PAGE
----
It’s tough out there in community pharmacy. To deny this fact is absurd. That said there is a ray of hope for the sector.
Once again, these green shoots and genuine leadership are emerging from Scotland.
For eight years of my career, I was a community pharmacist in Scotland. That time was spent running a community pharmacy in a rural location. The contract sustaining said community pharmacy, and all the others in Scotland at that time, was based largely on dispensing revenue. My paymasters at the time were not much fussed on remuneration from activities too far removed from the dispensing process.
More was more.
The perpetual conundrum for community pharmacy.
How to withdraw gently from a growingly inhibitive dispensing volume-driven contractual arrangement?
Interestingly the pinch point for the community pharmacy network in Scotland of late has not been funding, which has remained relatively flat but instead pressures on their workforce. The challenge has pivoted from one of funding to one of creating an attractive career option for young pharmacists entering the profession and of course unleashing the talent of the pharmacists in our community pharmacy network.
In January this year, the Chief Pharmaceutical Officer for Scotland Rose Marie Parr wrote a letter referring to the new NHS Pharmacy First service which is to be implemented from April 2020.
The Scottish Government’s Programme for Government 2018/19 committed to increase access to community pharmacy services by developing and implementing a redesigned minor ailment and common conditions service available to all. Our focus was on increasing access to community pharmacy as the first port of call for managing self-limiting illnesses and supporting self-management of stable long term conditions in and out of hours and to improve pharmaceutical care and contribute to the multi-disciplinary team.
It is intended that the redesigned service will replace the current Minor Ailment Service and current Pharmacy First services and will commence in all community pharmacies from April 2020. Implementation of the service will be supported by a range of materials and approaches to raise awareness amongst members of the public, pharmacy staff and other healthcare professionals.
A new remuneration model will be introduced from April 2020. This will replace the existing capitation model and will move to an activity based model, where the pharmacy team will be remunerated for the activity undertaken and reimbursed for dispensed items.
The activity will be based on Advice: Referral: Supply. There will be increased eligibility and access to the service which, together with the remuneration model changes, will necessitate changes to operational practices and how pharmacy teams interact with members of the public.
And there it is. Just like that the future beckoned.
The exciting element of the Pharmacy First service for me is not the initial setup phase, which has been executed brilliantly so far by Community Pharmacy Scotland colleagues, but rather the opportunities that now will emerge. Namely the prospect of making it the norm that pharmacist independent prescribers will operate ubiquitously across the Scottish community pharmacy network.
Moves have already been made by the Scottish Government to prepare the workforce for these changes but the work of Sam Falconer demonstrates that the innovators in Scotland are impatient to get going.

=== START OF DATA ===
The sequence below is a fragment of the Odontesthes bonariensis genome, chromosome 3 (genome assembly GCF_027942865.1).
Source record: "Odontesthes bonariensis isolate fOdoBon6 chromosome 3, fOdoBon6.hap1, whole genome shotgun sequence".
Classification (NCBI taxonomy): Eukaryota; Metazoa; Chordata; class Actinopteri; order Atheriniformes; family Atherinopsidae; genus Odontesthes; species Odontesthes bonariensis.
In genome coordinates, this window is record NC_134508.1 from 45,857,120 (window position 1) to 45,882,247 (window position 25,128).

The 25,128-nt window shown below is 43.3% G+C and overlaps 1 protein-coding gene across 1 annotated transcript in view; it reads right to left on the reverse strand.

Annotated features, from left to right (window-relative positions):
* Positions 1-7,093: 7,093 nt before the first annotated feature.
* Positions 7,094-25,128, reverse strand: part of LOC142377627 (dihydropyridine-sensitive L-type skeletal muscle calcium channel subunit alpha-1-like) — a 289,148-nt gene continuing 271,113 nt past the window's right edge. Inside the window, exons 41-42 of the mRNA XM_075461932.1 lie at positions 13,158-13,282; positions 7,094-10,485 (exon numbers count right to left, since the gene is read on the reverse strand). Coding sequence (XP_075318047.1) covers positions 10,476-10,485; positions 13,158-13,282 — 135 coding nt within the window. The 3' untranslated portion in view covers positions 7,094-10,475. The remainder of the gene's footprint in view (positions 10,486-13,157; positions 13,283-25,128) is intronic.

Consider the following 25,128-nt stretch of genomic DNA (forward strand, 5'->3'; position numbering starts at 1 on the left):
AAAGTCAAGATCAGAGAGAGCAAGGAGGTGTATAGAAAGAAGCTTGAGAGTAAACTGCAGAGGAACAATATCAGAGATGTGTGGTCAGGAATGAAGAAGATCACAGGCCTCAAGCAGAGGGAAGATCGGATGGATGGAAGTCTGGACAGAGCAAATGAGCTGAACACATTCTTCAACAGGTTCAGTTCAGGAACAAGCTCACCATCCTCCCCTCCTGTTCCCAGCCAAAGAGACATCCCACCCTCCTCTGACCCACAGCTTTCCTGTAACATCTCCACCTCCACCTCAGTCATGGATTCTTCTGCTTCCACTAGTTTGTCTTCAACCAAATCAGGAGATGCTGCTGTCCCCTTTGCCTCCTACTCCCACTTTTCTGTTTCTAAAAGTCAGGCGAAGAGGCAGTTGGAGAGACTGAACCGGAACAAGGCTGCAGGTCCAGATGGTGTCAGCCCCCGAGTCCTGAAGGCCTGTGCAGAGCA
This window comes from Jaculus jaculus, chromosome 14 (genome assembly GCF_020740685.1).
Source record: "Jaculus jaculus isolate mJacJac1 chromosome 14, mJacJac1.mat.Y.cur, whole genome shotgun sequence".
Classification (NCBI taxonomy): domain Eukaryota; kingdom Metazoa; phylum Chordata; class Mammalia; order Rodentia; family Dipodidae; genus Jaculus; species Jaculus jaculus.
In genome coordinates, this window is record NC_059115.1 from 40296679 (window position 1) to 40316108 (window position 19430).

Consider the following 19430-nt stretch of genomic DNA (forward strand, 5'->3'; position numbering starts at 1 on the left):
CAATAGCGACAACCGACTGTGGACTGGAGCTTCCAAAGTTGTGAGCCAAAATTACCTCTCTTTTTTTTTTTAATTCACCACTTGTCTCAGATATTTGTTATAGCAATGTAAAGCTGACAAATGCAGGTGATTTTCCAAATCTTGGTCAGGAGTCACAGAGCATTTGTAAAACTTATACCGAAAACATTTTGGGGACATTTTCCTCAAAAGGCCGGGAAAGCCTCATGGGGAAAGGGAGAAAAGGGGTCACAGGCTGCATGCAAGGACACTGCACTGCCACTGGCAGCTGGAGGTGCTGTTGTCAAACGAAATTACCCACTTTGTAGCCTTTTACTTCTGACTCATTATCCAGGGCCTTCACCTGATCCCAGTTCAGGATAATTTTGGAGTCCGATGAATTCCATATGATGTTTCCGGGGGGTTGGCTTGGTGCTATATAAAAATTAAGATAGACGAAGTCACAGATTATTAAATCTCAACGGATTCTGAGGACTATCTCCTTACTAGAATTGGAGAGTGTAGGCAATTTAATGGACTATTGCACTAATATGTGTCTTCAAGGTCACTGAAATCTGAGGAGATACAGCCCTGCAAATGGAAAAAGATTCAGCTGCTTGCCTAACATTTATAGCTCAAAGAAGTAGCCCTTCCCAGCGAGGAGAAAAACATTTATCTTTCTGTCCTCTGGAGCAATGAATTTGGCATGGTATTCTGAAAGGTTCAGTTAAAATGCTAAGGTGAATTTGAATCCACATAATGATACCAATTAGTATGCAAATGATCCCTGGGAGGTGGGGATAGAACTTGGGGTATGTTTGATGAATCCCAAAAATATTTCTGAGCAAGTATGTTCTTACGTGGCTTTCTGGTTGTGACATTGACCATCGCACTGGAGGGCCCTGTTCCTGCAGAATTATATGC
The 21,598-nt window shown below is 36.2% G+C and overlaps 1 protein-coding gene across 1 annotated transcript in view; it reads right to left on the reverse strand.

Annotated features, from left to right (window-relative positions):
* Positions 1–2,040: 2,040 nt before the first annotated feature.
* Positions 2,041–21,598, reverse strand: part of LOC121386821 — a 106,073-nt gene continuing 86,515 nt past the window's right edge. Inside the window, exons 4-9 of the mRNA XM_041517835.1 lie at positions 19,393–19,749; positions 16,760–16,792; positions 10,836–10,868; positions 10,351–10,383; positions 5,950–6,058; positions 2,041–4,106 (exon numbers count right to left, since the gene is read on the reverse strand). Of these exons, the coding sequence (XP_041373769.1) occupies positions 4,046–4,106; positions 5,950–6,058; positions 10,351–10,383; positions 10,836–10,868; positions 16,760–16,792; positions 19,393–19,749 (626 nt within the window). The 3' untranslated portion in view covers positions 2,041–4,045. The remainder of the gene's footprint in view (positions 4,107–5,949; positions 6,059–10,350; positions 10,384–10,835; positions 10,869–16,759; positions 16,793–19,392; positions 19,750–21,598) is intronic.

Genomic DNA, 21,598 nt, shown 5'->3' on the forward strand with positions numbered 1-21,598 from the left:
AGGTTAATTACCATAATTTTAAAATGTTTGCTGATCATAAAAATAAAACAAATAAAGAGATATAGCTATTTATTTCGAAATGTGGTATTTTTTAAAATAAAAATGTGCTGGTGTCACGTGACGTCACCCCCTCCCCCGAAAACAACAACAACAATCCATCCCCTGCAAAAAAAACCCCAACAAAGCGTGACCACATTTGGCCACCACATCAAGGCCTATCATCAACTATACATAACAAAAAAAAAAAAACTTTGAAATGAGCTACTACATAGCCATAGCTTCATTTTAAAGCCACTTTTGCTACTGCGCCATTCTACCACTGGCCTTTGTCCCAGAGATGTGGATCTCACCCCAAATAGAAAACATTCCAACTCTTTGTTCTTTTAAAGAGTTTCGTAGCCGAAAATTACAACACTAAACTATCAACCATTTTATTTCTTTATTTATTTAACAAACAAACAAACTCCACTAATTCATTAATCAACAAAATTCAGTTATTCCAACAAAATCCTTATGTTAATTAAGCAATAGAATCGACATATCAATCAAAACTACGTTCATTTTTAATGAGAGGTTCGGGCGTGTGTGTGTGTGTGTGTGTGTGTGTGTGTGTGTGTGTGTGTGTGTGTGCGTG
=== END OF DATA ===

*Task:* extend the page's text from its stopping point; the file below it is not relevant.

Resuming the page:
That’s the pot of gold at the end of the rainbow.
And many will sniff and ask:
Where’s the money?
Well, the short answer is that the money will come to deliver the service and the emerging model of payment looks as good if not better than the minor ailments deal. The existing capitation model will be replaced and will move to an activity-based model. In this model, the community pharmacy team will be remunerated for the activity undertaken and reimbursed for dispensed items. The activity will be based on:
Advice: Referral: Supply.
But the real gold is the fact that community pharmacy in Scotland has the potential to develop and embed a compelling pharmaceutical care driven value proposition with the patient and pharmacist at the centre. If we get this right the value proposition offered to Government on one side of the market and people accessing the service on the other is so compelling that it would be daft not to invest and build further for years to come.
The bottom line ethos behind this new Pharmacy First endeavour will be the chance to harness the clinical expertise of community pharmacists. For years this work has gone unrecorded and therefore largely politically unnoticed. I think the pressure to gain widespread read/write access to the patient record will shortly become inevitable. The safe and effective delivery of a service like Pharmacy First needs a joined-up technology solution.
So we have the prospect of a joined-up, simplified and universally accessible community pharmacy service to enable pharmacists to make the most of the environment within which they exist, our local communities.
And what of the future. Well here is where colleagues at Community Pharmacy Scotland have shown some genuine vision and leadership. I’ll give the last word to them:
It is our intention that, in the long term, every pharmacy in Scotland will be able to offer a common clinical conditions service utilising the IP skillset and advanced clinical training. This offering would sit ‘on top’ of the Pharmacy First service, and in time will negate the need for any PGDs.
Pretty cool I reckon.
Johnathan Laird is a pharmacist who has said that if any PIP reader can find a better community pharmacy initiative than Pharmacy First in the world he will eat his BNF.